Xuequn Chen, Ph.D.
Associate Professor

5215 Scott Hall



Research interests: 

Pancreatic beta cell failure plays a central role in diabetes which affects over 285 million people worldwide. In beta cells, the endoplasmic reticulum (ER) is a central subcellular organelle to produce insulin. In health, beta cell ER homeostasis is maintained by the delicate balance between protein synthesis, folding, ER export and degradation. Disruption of ER homeostasis, by genetic and environmental factors, causes beta cell death and triggers diabetes.

Our research focus is to understand, using systems biology approaches, how ER homeostasis is disrupted in diabetes. The ultimate goal is to identify new therapeutic targets to restore ER homeostasis and improve beta cell survival in diabetes. Currently, our lab is working on the following projects with funding support from NIH and other foundations:

Quantitative proteomics analysis of perturbed ER homeostasis in diabetes ER homeostasis is maintained by a complex proteostasis network. In spite of the essential role of beta cell ER in insulin biogenesis and diabetes, its protein composition was not systemically analyzed before. We conducted the first comprehensive proteomic analysis of the beta cell ER proteome. This highly informative dataset containing 1467 protein identifications was published in Proteomics May, 2015. We are currently studying how key ER proteins are altered in diabetes and then we will target these proteins for therapeutic interventions to restore ER homeostasis.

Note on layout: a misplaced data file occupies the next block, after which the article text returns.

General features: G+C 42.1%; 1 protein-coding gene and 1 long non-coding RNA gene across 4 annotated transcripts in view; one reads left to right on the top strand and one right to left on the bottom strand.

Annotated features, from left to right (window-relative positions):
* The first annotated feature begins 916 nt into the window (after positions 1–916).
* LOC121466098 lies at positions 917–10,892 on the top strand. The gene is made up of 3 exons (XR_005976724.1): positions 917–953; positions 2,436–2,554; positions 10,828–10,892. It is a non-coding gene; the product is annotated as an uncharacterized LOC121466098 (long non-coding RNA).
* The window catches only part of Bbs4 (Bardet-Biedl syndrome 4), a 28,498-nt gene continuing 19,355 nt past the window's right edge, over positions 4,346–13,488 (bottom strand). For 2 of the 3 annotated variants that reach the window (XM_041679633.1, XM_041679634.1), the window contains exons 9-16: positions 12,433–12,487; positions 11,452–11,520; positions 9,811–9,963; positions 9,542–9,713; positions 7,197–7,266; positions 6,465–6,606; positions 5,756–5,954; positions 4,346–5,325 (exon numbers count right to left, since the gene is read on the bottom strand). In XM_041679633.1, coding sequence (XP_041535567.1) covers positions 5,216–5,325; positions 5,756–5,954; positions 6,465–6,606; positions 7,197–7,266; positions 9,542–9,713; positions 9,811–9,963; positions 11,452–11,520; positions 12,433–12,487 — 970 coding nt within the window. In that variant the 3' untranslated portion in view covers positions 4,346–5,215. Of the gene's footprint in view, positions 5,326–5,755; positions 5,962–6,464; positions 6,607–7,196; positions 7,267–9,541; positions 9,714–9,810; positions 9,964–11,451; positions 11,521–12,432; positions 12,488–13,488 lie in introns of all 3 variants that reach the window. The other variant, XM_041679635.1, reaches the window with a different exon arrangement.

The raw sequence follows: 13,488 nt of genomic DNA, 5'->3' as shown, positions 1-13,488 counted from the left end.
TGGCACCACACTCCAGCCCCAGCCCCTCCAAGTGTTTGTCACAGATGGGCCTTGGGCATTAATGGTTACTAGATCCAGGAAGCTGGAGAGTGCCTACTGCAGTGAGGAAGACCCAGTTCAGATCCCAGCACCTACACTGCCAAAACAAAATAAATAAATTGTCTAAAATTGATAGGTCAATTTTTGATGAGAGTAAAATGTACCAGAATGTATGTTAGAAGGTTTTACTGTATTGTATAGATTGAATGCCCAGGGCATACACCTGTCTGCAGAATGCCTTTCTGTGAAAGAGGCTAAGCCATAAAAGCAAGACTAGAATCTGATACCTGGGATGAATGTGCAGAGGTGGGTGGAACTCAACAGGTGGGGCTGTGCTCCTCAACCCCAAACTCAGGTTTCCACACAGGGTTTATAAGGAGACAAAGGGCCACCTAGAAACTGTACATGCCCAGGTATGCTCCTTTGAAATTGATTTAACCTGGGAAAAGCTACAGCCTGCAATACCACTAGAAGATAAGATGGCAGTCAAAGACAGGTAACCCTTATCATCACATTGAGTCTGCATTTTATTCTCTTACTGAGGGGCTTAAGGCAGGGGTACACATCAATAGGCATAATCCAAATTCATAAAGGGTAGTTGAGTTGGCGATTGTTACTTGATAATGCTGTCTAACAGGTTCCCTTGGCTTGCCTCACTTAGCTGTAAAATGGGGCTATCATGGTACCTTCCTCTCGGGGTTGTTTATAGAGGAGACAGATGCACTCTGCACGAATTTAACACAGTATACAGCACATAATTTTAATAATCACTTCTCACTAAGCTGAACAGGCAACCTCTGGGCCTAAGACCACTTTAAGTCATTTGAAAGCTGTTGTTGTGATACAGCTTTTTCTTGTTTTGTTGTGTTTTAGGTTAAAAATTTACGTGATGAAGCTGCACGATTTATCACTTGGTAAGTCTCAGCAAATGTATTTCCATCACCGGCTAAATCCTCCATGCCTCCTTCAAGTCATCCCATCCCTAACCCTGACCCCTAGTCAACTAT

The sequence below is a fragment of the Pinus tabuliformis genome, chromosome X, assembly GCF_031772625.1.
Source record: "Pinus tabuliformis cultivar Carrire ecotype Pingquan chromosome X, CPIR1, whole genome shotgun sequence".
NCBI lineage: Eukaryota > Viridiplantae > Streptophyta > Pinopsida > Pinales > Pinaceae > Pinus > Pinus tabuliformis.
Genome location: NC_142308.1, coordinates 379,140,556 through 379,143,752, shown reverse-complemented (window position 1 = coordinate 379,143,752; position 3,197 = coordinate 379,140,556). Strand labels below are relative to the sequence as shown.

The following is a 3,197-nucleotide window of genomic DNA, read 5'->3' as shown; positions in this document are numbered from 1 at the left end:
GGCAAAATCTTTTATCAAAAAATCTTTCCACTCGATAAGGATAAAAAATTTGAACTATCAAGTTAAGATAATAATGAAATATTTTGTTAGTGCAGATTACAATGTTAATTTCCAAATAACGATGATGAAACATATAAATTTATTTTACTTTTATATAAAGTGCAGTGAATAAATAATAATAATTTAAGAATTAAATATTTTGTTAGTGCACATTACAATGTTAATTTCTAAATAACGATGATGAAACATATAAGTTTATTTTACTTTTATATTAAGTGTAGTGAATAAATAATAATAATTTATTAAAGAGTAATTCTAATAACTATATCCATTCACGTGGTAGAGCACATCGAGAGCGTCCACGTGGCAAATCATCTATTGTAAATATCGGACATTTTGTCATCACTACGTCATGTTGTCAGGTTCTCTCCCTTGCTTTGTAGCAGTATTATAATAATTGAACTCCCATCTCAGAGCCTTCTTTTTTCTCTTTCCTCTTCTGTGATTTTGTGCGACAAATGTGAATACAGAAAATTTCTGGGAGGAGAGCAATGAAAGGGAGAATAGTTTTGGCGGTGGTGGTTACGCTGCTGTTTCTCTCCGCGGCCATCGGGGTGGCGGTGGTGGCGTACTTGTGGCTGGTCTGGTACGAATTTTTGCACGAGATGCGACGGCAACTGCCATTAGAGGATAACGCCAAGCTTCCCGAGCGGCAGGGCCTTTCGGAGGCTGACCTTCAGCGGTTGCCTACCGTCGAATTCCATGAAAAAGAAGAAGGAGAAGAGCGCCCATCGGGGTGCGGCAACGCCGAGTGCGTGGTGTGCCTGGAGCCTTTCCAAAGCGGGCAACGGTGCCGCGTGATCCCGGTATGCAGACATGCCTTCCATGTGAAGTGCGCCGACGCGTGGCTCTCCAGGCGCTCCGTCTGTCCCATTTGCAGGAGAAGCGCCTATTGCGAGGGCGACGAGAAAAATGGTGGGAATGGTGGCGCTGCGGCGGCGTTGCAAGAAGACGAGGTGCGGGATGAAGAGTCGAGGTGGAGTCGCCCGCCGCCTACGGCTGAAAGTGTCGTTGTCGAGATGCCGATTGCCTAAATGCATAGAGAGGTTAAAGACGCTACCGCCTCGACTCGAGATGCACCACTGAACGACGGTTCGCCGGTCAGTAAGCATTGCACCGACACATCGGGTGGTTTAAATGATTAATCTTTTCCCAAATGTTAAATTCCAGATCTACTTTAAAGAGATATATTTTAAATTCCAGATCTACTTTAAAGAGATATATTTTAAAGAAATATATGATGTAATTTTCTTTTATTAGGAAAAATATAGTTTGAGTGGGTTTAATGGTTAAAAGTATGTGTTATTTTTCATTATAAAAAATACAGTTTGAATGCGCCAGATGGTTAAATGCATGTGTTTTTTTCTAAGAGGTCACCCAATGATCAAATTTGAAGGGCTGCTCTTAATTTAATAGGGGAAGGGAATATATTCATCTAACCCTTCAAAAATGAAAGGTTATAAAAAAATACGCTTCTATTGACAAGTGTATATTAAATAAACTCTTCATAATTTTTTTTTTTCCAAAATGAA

COPII dependent ER export of proinsulin in beta cells ER export was the least understood process in ER homeostasis. To fill this knowledge gap, I learned the in vitro COPII (coat protein complex II) vesicles reconstitution technique from Dr. Randy Schekmanís lab. We applied this assay in beta cells and established the molecular mechanism by which proinsulin exits the ER. Furthermore, we found defective ER export could lead to beta cell apoptosis. Our original work was published in June, 2015 in Molecular Endocrinology. Based on this initial work, we are studying how COPII dependent ER export is disrupted in diabetes and how to rescue such a defect with therapeutic interventions.

Development of quantitative and targeted proteomics technologies Our lab has been actively developing and implementing iTRAQ-based and LC-SRM based quantitative proteomics technologies in our own projects as well as helping other investigators at SOM, WSU and other institutions.

Click on images below to expand

Study of the pancreas

Targeted proteomics for absolute quantification

Molecular architecture of pancreatic beta cell ER homeostasis

Studies of altered ER homeostasis in beta cell lines and diabetic mice

Updated: 07/21/2017 by: CRC